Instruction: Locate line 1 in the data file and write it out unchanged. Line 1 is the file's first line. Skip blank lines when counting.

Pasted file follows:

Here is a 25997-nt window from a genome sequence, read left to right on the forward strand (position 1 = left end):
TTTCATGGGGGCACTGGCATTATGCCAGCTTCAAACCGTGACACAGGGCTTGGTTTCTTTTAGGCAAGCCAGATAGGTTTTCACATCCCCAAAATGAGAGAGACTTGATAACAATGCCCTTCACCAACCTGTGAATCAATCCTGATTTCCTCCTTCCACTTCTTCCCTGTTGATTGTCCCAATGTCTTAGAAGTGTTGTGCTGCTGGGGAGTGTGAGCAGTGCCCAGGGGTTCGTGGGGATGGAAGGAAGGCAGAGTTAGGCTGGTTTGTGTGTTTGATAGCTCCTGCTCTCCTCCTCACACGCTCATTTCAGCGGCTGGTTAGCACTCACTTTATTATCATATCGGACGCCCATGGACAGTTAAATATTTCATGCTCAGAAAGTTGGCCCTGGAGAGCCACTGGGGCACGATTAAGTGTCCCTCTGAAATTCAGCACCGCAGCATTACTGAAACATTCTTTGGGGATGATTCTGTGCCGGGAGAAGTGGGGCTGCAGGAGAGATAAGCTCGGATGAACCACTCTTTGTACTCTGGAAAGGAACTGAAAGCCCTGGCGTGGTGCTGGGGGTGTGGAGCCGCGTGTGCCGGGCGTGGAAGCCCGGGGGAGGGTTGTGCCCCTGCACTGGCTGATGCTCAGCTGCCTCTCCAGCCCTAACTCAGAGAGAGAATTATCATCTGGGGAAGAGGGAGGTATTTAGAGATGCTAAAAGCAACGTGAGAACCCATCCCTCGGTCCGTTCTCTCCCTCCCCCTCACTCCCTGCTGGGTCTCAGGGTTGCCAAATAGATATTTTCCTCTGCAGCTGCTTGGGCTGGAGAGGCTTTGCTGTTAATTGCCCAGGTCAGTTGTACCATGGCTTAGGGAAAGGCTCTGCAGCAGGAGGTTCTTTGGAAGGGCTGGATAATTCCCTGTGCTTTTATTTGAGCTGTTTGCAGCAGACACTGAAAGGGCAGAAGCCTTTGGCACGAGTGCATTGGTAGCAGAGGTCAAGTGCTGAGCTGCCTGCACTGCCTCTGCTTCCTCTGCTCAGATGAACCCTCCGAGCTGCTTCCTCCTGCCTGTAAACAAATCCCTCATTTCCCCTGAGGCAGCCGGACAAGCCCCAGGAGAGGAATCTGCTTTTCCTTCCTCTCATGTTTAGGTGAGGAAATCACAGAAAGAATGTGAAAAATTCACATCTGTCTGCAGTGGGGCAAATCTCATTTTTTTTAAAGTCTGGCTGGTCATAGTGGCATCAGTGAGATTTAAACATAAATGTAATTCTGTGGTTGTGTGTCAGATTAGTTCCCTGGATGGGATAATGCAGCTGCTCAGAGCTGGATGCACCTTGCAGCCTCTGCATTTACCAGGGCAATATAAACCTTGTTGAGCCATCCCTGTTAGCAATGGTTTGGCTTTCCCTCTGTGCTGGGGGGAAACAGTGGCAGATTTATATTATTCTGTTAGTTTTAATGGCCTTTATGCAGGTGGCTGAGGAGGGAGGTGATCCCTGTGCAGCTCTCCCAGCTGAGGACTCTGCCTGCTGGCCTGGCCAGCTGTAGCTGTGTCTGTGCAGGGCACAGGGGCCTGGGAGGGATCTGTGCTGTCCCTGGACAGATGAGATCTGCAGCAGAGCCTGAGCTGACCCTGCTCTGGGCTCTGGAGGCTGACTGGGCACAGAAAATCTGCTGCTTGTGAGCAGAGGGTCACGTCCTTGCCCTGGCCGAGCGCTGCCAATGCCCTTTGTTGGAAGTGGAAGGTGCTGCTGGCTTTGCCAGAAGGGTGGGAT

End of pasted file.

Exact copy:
Here is a 25997-nt window from a genome sequence, read left to right on the forward strand (position 1 = left end):